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Taking Your Pets To National Parks

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Pets are an important part of people's families and it is important that your furry family member is able to enjoy Canada’s National Parks with the rest of the family. However it is important for people to realize that pets can pose a risk to wildlife and wildlife can pose a risk to pets and their owners. Here are a couple of rules and regulations as well as tips to make bringing pets to the park a safer and positive experience for the family, the pet(s) and wildlife.

Pets must be kept under control at all times, this means on a leash. The leash must be no more than 3 metres in length (i.e. no retractable long leashes).

  • This includes while on hikes, in the camp ground(s), in town.
  • Leashes help to protect pets from becoming lost and from wilderness hazards such as other animals’ hazardous piece of terrain and getting into unhealthy plants and foods.
  • Pets must be restrained from approaching or chasing/harassing wildlife.
  • If a pet wanders away from you, they may attack large carnivores such as bears, cougars or wolves and be killed or harmed or they could lead these carnivores back to the rest of the family.

Some national parks such as Banff and Jasper have fenced, off leash areas. Please inquire with the national park you plan on visiting if they have such an area.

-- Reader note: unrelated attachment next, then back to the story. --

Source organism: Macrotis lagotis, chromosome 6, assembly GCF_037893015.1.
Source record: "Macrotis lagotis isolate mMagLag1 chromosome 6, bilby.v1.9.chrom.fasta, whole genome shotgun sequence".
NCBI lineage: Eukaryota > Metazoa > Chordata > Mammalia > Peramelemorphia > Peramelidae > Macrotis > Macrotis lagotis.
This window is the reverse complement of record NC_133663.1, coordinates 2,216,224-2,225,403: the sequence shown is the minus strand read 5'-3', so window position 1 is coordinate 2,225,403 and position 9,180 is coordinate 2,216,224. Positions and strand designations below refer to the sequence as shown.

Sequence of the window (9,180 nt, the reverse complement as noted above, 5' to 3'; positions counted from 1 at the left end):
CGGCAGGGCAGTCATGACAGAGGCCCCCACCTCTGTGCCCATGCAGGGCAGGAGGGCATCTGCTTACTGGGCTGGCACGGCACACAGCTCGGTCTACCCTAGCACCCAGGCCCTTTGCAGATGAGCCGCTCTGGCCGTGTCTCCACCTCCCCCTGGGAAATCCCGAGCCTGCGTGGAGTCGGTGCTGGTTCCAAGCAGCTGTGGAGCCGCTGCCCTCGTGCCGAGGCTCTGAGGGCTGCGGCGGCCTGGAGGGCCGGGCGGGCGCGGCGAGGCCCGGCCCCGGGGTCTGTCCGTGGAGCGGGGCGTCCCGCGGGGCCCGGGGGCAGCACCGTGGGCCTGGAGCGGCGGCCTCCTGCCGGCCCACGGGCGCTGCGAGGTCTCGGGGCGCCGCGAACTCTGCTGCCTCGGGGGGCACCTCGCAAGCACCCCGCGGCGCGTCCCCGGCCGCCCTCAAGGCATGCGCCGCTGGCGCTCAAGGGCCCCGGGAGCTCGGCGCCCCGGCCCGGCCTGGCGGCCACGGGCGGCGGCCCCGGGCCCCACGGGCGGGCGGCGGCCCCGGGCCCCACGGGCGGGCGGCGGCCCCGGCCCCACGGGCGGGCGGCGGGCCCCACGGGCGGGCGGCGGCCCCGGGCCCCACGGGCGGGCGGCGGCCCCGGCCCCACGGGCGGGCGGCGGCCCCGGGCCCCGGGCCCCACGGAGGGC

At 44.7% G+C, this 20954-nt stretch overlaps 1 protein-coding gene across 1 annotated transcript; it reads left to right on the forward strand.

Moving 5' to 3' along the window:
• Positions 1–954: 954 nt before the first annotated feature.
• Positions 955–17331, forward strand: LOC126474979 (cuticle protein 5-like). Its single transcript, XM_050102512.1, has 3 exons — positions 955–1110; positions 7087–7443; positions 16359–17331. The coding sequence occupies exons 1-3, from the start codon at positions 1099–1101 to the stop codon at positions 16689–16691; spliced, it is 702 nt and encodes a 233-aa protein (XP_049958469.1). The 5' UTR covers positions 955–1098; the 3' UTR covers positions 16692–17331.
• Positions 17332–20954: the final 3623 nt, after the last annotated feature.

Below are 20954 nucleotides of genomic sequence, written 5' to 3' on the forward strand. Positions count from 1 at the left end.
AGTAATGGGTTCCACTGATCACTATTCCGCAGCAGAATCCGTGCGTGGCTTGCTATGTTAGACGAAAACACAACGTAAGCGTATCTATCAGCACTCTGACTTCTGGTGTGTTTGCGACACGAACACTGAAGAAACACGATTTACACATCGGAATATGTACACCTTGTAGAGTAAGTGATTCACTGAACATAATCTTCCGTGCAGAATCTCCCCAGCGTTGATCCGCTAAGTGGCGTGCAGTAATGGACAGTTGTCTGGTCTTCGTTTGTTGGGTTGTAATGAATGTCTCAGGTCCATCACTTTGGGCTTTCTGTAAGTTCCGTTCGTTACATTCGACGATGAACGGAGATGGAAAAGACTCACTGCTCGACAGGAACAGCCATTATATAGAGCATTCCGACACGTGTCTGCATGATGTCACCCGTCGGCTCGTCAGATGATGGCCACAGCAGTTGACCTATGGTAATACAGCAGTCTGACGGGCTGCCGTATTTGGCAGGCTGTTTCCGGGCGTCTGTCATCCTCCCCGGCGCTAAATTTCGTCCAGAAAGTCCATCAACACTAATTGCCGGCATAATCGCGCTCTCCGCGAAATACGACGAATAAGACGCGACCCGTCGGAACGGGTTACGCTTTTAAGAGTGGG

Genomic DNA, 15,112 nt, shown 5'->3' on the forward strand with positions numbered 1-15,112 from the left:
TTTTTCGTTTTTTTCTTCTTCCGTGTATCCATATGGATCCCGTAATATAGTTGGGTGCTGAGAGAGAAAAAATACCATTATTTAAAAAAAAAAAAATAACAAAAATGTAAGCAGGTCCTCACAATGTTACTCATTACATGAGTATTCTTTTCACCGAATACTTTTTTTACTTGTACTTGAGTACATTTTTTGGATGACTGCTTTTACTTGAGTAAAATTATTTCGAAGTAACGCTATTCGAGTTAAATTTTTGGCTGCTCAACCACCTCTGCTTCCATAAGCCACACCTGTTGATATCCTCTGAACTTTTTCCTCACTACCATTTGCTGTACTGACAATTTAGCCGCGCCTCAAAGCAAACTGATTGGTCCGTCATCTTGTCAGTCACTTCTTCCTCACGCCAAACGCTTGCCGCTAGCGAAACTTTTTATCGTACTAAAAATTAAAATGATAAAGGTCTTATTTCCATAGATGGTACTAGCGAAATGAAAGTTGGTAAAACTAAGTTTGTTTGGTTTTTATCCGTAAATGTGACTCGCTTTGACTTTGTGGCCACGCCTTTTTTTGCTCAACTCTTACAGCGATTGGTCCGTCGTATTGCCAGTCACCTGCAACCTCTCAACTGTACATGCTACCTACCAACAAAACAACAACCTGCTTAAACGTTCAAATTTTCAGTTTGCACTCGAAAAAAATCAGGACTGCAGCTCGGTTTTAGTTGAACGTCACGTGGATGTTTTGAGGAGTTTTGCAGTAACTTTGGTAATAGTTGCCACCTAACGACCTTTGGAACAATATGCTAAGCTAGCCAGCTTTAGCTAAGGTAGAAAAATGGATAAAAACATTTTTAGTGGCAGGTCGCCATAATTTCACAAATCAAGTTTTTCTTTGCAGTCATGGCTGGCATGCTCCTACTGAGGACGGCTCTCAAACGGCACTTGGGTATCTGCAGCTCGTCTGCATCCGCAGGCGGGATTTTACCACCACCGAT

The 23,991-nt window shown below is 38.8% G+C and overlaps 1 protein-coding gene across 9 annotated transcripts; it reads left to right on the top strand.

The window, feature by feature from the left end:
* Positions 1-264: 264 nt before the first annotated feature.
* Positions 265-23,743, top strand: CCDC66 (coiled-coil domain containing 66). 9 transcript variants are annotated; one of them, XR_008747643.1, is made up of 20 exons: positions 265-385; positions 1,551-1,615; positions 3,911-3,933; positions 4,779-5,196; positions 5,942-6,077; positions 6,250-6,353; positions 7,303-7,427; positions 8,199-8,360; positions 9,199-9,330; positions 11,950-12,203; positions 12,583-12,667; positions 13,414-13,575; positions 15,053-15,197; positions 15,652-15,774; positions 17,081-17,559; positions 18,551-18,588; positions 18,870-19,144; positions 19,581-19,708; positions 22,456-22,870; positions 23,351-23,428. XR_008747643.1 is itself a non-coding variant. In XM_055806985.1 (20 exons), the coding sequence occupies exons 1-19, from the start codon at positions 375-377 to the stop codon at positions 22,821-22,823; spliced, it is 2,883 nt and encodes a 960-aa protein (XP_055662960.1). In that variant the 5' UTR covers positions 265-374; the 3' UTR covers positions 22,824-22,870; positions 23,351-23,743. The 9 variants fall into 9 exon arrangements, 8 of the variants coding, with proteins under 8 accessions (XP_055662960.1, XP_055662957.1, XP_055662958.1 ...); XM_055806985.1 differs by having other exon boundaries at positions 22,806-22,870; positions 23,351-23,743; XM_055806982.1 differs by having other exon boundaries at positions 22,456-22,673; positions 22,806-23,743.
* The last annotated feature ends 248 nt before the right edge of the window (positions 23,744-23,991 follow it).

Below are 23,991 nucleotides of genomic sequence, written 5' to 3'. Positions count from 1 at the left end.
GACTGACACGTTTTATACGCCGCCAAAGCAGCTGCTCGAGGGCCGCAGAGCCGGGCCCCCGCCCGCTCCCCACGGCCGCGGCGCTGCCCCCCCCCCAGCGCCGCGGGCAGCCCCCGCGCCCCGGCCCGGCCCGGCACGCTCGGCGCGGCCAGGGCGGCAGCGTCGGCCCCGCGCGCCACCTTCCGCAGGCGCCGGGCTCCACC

There are many sensitive areas within the national parks where pets are prohibited. It is the owner's responsibility to know which areas pets are allowed and which areas pets are not allowed.

For instance, dogs are not permitted in backcountry shelters or on trips with people who are using backcountry shelters. In the winter, dogs are not allowed to accompany parties skiing on machine-groomed or track-set cross-country ski trails. 

If you choose to bring your dog on trails in national parks, dog excrement must be removed or buried to help prevent the potential spread of disease.

It is dangerous to leave your pet in a locked vehicle on a hot day.

When out with your dog, give elk and other ungulates lots of space, especially during spring calving season. Elk can associate your dog with a wolf or a coyote and may attack. To decrease stress on your pet, during wildlife breeding and calving seasons, it may be best not to bring your dog with you on holiday.

It is recommended that pets are not left unattended and tied to an object, even in a campground. The barking of your pet may irritate other campers. If you leave food out for your pet while it is tied up, this food can attract wildlife. Your pet may be attacked by ungulates such as elk and because your pet is tied up it would not have the ability to run away. Pet food must be treated just like human food. It cannot be left out and it must be stored in a bear-proof container, vehicle, or structure.

If an animal follows or approaches your group, gather your group together and try to appear as large as possible.  If your dog is small, pick it up.  For larger dogs, have them close to your side.

Additional information for Alberta National Parks:

National Parks of Canada Domestic Animals Regulations (SOR/98-177)

Jasper National Park Safety and Hazards

Jasper Park Lodge Pet Brochure

Summer Dog Prohibitions in Banff National Park

Winter Dog Prohibitions in Banff National Park

Pets in Elk Island National Park

Pets in Waterton Lakes National Park

Information complements of Jasper and Banff National Park services